By Karen Gordon
There is already Oscar buzz for Glenn Close for her role in The Wife, and it’s justified. In fact, the performances in this family drama are all top notch. But the movie itself is another story, falling short of the depths of character its cast can reach.
Close stars as Joan Castleman, the elegant wife of the esteemed best-selling novelist Joe Castleman (Jonathan Pryce). It’s set in 1992. As it opens, the Castlemans receive an early morning phone call from Stockholm informing them that Joe has been named the winner of the Nobel Prize in Literature.
At a subsequent celebration, we get a better sense of the couple. Joe is vain, arrogant and socially clumsy, with a wandering eye. Joan’s role is that of the stoic spouse.
She is cool, calm and secretive - the long suffering, incredibly competent wife and mother, who rises above it all and is the glue that holds the family together.
We see more of their dynamic in action when their son David (Max Irons) shows up. David’s an aspiring writer. He’s given his father his latest short story to read hoping for feedback. What he’s really yearning for, of course is validation and, more to the point, love. But his deliberately oblivious father seems to take some cruel pleasure in withholding it.
Joan quietly rides shotgun on family relations, reminding her husband to do basic things like take medication, and aiming to tamp down lingering ill-will with kind words for her son.
So, even before they get on the plane to Stockholm to collect the prize we can already tell that there’s a rot at the core of this clan.
Joe and Joan present a front of solidarity to the outside world, but something’s off. And that’s underlined on the plane when they encounter a writer, played by Christian Slater, who has been contracted to write a book about Joe. We can tell by his manner that he has something on them. He’s everywhere they are in Stockholm, aiming to coax out secrets.
There are secrets to be coaxed, of course. But really the movie revolves around whether you buy the idea that these two polar opposites have stayed together, given the tensions.
To help us understand this character-conundrum, the movie jumps back and forth in time, first to the late ‘50s when the young Joe is a university prof, in an earlier marriage and already a father.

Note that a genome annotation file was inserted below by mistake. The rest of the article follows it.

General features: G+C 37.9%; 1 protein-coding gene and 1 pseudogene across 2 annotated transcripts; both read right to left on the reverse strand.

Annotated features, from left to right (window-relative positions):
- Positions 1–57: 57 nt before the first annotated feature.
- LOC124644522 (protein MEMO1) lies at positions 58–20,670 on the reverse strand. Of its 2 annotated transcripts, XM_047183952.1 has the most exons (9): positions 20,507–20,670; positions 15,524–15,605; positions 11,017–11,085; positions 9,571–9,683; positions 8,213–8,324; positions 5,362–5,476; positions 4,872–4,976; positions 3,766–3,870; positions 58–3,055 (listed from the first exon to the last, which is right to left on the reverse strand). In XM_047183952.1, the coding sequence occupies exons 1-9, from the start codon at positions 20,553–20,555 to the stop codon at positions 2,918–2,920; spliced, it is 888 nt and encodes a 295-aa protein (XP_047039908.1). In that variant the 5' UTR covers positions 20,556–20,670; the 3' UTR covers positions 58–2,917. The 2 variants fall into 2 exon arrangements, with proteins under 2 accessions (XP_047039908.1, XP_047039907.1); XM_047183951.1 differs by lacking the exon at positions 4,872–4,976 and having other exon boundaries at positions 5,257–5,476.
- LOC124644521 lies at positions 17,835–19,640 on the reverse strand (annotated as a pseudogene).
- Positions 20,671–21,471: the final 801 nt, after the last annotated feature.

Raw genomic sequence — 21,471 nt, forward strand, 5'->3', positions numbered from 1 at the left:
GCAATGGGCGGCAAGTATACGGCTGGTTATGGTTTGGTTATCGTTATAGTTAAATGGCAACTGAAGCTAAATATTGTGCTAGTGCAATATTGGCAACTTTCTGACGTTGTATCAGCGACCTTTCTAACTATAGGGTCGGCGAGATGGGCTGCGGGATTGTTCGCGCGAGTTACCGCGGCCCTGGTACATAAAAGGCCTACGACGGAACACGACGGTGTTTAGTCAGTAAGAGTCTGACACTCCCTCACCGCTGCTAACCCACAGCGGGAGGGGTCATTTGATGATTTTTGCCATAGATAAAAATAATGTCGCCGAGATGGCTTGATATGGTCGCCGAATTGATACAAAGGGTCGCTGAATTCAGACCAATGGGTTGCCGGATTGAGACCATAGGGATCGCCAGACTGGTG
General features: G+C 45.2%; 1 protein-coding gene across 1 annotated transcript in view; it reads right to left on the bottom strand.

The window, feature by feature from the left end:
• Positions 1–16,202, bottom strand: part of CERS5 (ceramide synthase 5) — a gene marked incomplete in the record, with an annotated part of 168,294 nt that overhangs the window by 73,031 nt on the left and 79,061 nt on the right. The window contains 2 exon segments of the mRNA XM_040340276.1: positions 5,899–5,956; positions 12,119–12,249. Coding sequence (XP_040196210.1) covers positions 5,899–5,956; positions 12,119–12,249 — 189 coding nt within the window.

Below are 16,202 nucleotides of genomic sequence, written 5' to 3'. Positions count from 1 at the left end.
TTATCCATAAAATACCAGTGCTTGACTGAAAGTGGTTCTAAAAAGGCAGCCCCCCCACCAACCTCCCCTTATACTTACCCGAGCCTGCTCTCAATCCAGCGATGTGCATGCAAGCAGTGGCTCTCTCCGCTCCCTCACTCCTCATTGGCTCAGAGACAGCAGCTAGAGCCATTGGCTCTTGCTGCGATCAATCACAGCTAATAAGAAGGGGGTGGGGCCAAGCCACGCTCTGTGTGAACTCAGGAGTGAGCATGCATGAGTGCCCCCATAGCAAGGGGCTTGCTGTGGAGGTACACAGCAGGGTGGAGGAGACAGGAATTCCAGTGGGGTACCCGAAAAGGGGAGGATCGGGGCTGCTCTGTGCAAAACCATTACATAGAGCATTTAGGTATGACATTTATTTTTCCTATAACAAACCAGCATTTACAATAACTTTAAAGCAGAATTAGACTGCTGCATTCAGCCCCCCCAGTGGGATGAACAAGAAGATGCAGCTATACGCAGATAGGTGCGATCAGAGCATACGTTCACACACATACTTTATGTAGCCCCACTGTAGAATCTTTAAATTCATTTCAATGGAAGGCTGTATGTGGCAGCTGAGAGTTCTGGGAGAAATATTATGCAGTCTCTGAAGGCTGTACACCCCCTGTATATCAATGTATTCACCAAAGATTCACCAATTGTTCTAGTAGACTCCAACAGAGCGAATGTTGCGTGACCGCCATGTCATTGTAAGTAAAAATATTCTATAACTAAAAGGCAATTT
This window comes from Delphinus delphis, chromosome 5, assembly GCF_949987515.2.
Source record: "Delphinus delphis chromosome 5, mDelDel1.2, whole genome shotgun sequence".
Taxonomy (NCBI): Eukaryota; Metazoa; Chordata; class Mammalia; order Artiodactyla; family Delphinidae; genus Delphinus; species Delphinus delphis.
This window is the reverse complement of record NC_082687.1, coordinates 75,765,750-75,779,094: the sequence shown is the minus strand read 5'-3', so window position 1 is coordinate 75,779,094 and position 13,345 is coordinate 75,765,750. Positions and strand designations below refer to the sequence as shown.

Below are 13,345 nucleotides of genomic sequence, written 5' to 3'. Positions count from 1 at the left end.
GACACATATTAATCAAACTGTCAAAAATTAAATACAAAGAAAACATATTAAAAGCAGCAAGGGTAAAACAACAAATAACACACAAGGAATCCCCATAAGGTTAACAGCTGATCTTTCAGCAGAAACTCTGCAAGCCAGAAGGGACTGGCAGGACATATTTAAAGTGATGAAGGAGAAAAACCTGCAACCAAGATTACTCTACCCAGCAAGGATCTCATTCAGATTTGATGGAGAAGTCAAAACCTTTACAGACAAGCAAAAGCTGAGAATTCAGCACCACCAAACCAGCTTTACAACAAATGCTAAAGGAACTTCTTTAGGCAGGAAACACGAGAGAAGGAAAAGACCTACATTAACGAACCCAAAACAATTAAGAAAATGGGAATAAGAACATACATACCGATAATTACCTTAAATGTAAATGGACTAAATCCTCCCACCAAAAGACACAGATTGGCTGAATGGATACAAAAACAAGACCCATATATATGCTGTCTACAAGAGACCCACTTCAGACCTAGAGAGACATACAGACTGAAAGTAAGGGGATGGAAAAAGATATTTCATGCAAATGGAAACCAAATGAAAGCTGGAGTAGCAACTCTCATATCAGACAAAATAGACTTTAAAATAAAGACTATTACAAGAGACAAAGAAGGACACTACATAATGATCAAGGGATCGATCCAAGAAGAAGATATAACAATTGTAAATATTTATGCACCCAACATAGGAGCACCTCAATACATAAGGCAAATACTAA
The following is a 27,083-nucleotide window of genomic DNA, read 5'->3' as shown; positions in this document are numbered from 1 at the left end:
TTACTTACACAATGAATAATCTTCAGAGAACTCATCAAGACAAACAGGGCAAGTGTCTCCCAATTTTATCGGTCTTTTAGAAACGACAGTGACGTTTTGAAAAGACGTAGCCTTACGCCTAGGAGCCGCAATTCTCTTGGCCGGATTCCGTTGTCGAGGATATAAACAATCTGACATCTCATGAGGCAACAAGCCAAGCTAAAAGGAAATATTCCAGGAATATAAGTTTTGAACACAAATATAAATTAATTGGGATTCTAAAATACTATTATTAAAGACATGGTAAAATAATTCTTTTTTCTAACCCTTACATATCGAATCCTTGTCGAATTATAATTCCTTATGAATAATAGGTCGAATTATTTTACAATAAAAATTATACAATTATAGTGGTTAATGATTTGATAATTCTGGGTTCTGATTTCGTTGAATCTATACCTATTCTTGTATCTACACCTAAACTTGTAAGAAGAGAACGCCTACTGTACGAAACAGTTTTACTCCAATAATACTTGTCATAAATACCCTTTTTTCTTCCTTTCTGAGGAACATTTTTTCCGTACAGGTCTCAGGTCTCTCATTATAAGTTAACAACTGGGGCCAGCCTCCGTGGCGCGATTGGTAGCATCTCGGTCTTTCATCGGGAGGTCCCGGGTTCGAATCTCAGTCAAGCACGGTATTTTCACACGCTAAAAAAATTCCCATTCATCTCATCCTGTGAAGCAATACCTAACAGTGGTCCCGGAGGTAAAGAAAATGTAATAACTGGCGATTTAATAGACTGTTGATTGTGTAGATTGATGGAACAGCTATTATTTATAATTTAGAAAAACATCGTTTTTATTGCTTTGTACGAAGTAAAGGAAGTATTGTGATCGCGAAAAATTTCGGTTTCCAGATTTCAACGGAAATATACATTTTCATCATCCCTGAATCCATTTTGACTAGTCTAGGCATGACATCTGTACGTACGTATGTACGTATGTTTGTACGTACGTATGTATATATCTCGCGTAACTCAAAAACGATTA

But his pattern remains. He has an adulterous eye and a predisposition towards withholding approval. Young Joan is a straitlaced, talented young writer in his class. In a meeting, presumably to talk about her work, he asks her to babysit. Somehow the two end up together. But we see little in the way in the way of chemistry or frankly, joy between the two of them in those early years.
Of course, we learn more as the film unfolds. But the problems at the core of the relationship aren’t quite believable given who these two are. Would a woman of this depth, this sense of organization and morality, stay in a long-term relationship with this superficial narcissist?
The Wife is based on the best-selling novel by Meg Wolitzer and it’s possible that some of the subtext that made the novel so popular is missing in action in this adaptation. The screenplay is unconvincing as an anchor for the drama.
And that’s in spite of some terrific performances. Pryce nicely captures the capricious vanity of this man who seems to live to lap up the spotlight.
But the film belongs to Close. In a contained performance, Close conveys the pain of decades of hurt and betrayal in a few seconds with the slightest of gestures. It’s beautiful work and, for what it’s worth, could win her an Oscar nod. But if she does, it will be in spite of the movie, rather than because of it.
The Wife. Directed by Björn Runge. Written by Jane Anderson, from the novel by Meg Wolitzer. Stars Glenn Close, Jonathan Pryce, Christian Slater. Opens Friday, Sept. 21 at the Varsity in Toronto and in Vancouver.